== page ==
Friday 20 December 2019 5:13 am

DEBATE: Will we see as much seismic political change in 2020 as we did this year?

Nicholas Mazzei is a corporate social responsibility adviser, and a former MEP candidate.
Max von Thun
Max von Thun is a political consultant and commentator

Will we see as much seismic political change in 2020 as we did this year?

Nicholas Mazzei, a corporate social responsibility adviser, says YES.

Despite the vast amount of news we’ve consumed on Brexit and British politics since the EU referendum, very little has actually happened policy-wise. Do not expect more of this in 2020.

Boris Johnson is the first Prime Minister in a generation to win a powerful majority, and enjoys loyalty not even Tony Blair could have dreamed of. Johnson will want to ensure that his legacy in government is not as dismal as Theresa May’s, and will be looking to surpass Margaret Thatcher’s.

We know he’ll start with Brexit, but don’t expect this to drag out like it did under May. He has a withdrawal deal ready and it will be voted through by his new MPs without question.

And that’s just the beginning. Johnson intends to create new super-departments, reform defence procurement, transform the constitution — and the House of Lords. We’ll see long overdue new constituency boundaries, and a much-needed smaller cabinet.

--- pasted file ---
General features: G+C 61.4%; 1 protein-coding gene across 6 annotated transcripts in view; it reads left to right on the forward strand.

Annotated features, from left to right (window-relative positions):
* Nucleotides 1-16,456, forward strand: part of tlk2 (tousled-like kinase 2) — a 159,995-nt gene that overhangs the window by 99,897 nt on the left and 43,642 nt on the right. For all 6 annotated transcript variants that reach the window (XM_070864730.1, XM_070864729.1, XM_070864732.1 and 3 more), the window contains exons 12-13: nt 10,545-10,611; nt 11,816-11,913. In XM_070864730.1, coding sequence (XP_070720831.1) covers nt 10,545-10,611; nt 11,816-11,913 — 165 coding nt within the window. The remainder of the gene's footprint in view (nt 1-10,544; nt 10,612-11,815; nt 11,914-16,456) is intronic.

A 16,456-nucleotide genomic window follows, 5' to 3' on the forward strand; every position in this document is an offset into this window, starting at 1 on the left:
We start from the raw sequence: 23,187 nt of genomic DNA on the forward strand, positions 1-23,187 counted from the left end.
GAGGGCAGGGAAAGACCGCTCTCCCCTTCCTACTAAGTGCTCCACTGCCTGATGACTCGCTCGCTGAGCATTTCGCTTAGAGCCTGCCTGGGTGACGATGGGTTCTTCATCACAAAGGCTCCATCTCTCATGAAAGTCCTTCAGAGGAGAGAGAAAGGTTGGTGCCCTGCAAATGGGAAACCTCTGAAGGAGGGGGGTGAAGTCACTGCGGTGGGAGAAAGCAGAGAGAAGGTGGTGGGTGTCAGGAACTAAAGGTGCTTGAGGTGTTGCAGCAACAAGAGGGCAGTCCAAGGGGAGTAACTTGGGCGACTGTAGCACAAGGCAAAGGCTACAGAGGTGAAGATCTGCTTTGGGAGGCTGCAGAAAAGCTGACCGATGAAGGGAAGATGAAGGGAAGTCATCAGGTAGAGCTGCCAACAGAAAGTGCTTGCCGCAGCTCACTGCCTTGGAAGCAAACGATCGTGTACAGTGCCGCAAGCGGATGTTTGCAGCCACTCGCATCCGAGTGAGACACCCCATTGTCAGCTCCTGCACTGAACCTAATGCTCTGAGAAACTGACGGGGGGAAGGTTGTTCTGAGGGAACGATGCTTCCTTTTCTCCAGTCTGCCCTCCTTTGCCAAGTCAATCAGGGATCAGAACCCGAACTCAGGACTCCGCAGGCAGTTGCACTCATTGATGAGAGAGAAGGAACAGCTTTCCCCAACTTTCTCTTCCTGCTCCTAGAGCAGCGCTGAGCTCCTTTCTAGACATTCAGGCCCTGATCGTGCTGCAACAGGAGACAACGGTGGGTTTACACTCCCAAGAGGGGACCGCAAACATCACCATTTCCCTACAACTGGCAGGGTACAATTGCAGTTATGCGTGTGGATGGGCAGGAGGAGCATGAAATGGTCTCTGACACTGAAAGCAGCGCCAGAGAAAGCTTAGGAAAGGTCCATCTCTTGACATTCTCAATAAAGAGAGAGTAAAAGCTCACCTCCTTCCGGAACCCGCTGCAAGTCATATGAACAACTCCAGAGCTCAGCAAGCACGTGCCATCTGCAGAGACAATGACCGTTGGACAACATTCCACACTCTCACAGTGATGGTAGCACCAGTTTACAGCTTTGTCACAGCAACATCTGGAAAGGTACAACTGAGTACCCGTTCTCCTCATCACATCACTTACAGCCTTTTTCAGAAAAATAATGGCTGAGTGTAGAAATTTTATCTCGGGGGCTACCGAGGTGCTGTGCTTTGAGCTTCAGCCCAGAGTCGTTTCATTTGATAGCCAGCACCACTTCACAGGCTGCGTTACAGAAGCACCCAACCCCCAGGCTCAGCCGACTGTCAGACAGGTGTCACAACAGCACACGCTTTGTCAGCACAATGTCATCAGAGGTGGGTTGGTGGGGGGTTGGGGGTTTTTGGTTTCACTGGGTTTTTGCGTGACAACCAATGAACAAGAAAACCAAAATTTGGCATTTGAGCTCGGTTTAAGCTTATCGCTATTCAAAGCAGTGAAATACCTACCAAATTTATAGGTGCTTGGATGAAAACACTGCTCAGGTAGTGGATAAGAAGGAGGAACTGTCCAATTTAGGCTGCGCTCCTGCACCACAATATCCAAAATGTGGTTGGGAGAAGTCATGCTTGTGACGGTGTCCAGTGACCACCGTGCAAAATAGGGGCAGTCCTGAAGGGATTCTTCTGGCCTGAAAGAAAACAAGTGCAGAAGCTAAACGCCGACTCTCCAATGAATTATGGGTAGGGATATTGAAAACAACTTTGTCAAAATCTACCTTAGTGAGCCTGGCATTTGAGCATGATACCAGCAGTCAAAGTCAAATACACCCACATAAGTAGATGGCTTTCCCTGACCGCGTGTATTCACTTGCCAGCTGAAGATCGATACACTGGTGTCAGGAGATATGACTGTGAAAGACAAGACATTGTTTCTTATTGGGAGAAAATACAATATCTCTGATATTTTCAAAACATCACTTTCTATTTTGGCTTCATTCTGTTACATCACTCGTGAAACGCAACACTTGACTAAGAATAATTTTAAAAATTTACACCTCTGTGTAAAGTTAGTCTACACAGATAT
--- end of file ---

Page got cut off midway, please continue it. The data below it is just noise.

As Samuel L. Jackson said in Jurassic Park: “Hold onto your butts”. 2020 is going to be wild.

Max von Thun, a political commentator, says NO.

All the factors that made 2019 such a dramatic year politically — a government with a thin and then non-existent parliamentary majority, a change of Prime Minister, and a General Election — are extremely unlikely to be replicated next year.

Boris Johnson has just won himself the largest Conservative majority since Margaret Thatcher and will not face a challenge from his own party or the decimated opposition ranks anytime soon. With the most troublesome Tory rebels turfed out of the party and the ERG no longer powerful enough to swing key votes, he can expect little resistance to his legislative ambitions.

Yes, we will be leaving the EU by 31 January, but the built-in transition period means that very little will actually change next year.

And while Johnson has spooked currency markets by promising to enshrine into law a commitment to end the transition by December 2020, deal or no deal, both sides would much prefer a barebones trade deal to a full-blown crisis, with thorny issues left for future talks.

Main image credit: Getty

City A.M.'s opinion pages are a place for thought-provoking views and debate. These views are not necessarily shared by City A.M.

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